From the press-release:
The report examines the EU’s main criminal law instrument in the field of counter-terrorism, Directive (EU) 2017/541. It looks into the directive’s impact on fundamental rights and freedoms. It also provides insights into the experiences of practitioners, and other experts with in-depth knowledge in this field, with the practical application of the directive’s provisions.
The directive aims to help countries address the threat of terrorism. But counter-terrorism laws, policies and measures often have a bearing on fundamental rights, affecting individuals, groups and society as a whole.
As one judge told FRA: “If I am always waiting for the bomb to explode, people will say the judiciary isn’t working well and is not protecting other fundamental rights; if I step in very soon, critics will ask: ‘Are you still a democratic country?’ Finding that balance is very hard.”
The report provides evidence-based advice to encourage policymakers across the EU to apply the directive’s provisions in full compliance with fundamental rights:
- Clarify what terrorism means in criminal law: broad definitions of what is a terrorist offence leaves such crime open to interpretation. Greater legal clarity would ensure countries apply counter-terrorism laws consistently across the EU.
- Avoid calling lawful activities as terrorism: the directive criminalises some activities as precursors to terrorism, such as publicly expressing radical views, training, or travelling to conflict zones. This increases the risk that authorities mistakenly view freedom of expression, information, and movement carried out by, for example, journalists, humanitarian organisations, researchers, or artists as terrorism. This calls for guidance and training for terrorism investigators so they can clearly differentiate between lawful acts and terrorism.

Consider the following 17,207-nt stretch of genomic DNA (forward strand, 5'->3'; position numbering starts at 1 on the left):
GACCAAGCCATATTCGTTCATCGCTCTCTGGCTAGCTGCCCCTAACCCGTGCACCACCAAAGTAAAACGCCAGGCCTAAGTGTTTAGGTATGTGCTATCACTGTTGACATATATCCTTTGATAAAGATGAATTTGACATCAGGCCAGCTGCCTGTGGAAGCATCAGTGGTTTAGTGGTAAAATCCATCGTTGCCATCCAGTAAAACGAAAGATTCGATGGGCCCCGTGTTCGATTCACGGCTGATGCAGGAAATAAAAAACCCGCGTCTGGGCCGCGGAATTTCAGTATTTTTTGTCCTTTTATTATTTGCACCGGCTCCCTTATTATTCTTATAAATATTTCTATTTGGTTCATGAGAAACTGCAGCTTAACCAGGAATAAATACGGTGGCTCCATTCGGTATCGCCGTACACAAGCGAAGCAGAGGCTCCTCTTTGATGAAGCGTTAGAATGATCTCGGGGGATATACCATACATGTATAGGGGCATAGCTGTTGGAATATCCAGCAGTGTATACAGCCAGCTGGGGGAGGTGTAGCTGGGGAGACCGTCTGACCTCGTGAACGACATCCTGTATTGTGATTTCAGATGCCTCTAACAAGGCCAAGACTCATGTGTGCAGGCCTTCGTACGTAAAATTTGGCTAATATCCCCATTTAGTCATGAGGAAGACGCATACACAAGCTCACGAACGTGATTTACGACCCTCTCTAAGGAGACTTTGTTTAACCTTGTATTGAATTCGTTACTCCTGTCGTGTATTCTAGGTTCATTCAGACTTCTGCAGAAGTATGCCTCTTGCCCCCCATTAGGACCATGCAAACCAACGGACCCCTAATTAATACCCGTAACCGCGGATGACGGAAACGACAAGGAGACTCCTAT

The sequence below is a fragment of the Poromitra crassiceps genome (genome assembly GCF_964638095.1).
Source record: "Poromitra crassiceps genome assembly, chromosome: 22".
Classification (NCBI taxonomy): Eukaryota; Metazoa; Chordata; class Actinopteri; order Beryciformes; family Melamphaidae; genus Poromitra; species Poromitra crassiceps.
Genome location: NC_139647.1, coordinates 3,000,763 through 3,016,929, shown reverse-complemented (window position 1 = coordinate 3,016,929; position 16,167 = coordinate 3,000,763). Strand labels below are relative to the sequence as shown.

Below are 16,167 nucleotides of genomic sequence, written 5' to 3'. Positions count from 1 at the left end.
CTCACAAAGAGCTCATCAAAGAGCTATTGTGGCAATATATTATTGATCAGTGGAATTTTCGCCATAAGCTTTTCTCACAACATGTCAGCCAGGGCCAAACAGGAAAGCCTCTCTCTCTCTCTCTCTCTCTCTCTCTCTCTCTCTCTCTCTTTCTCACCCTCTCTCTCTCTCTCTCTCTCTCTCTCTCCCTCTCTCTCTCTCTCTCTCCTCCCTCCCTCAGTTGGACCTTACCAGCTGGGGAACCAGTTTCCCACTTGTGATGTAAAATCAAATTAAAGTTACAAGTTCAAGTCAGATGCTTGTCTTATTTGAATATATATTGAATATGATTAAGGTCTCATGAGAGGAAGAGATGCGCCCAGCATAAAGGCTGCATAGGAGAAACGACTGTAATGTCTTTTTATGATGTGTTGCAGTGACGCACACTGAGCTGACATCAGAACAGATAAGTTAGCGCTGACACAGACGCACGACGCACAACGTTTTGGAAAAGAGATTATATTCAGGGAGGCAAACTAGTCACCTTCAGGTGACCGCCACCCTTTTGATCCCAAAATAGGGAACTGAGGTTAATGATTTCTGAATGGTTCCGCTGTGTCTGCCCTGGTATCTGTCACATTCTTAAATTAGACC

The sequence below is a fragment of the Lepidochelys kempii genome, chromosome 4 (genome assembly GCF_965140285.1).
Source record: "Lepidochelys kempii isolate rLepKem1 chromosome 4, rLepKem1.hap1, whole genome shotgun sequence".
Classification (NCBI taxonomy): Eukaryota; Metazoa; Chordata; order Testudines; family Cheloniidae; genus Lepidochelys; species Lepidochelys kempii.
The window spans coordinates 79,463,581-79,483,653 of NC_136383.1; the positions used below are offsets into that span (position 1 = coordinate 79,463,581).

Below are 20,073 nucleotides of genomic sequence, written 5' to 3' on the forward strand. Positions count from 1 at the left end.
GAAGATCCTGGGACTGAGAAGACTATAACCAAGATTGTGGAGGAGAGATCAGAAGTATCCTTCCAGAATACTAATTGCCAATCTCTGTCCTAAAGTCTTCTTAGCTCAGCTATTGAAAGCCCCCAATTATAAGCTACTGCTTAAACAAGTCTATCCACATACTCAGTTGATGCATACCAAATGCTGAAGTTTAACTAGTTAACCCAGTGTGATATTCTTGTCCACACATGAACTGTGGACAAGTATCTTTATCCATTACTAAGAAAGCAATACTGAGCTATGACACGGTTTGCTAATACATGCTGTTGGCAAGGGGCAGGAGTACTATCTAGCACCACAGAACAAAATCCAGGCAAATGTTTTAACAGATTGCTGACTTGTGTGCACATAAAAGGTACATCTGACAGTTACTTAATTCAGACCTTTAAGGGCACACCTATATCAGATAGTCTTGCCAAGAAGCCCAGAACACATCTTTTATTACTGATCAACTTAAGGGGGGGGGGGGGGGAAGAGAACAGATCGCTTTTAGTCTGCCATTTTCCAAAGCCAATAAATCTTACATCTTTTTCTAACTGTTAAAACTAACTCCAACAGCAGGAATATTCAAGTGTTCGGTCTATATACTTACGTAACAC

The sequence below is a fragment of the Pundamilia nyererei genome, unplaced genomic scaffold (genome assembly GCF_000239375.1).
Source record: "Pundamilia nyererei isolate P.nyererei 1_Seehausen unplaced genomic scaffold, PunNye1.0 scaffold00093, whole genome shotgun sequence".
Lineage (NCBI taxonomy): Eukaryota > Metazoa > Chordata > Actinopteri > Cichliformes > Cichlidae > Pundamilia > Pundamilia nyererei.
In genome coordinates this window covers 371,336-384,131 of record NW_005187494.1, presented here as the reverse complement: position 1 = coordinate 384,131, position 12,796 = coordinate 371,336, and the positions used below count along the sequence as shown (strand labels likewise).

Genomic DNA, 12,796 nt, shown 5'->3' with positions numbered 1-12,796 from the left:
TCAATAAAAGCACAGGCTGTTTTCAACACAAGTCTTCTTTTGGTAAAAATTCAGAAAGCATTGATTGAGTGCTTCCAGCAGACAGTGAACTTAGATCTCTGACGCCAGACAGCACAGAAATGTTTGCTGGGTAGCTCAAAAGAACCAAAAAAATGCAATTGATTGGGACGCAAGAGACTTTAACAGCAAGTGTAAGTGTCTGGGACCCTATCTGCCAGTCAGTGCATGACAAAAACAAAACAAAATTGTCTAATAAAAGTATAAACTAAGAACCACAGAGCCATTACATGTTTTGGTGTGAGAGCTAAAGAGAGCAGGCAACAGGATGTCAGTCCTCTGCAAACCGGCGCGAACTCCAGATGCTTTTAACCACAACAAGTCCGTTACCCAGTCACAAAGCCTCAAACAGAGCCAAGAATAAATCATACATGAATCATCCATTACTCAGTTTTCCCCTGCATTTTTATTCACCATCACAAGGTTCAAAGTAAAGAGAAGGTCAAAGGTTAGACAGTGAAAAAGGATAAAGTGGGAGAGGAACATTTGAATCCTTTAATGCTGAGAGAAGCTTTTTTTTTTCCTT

- Provide effective safeguards during investigations: to prevent terrorism, investigators often have broad powers of investigation, including surveillance and intelligence gathering. This can affect data protection, privacy, and access to justice rights. Countries need to provide adequate safeguards and clear authorisation rules and supervision to ensure investigations are targeted and justified.
- Avoid discrimination against specific groups: religious followers, particularly Muslims, can be more prone to criminal investigations. Some religious practices can also be misinterpreted as signs of radicalisation. This calls for guidance and training to avoid such bias and misunderstanding as well as data collection to assess the impact on different groups.
- Ensure access to justice beyond criminal law: Some countries also apply non-criminal law measures like house arrests, travel bans and monitoring of suspects, those guilty, or even sometimes acquitted, of crime. Such administrative measures are subject to less constraints than criminal law and granted more widely, often based on information from intelligence services. This makes it harder to seek justice. Countries need to use clear rules and conditions when applying such measures. They should also allow people to effectively challenge measures imposed on them. Here, oversight bodies should have the mandate and powers to assist in complaints against non-criminal law measures.
The report will assist EU and national policymakers to effectively combat terrorism and uphold fundamental rights.
The European Commission asked FRA to assist them in assessing the directive’s impact and support their own evaluation, also out today.
The findings draw on desk research plus interviews with practitioners and experts in seven EU countries: Belgium, France, Germany, Greece, Hungary, Spain, and Sweden. FRA interviewed judges, lawyers, public prosecutors, law enforcement officers, civil society, oversight experts and academics.
EUObserver wrote an article on the report.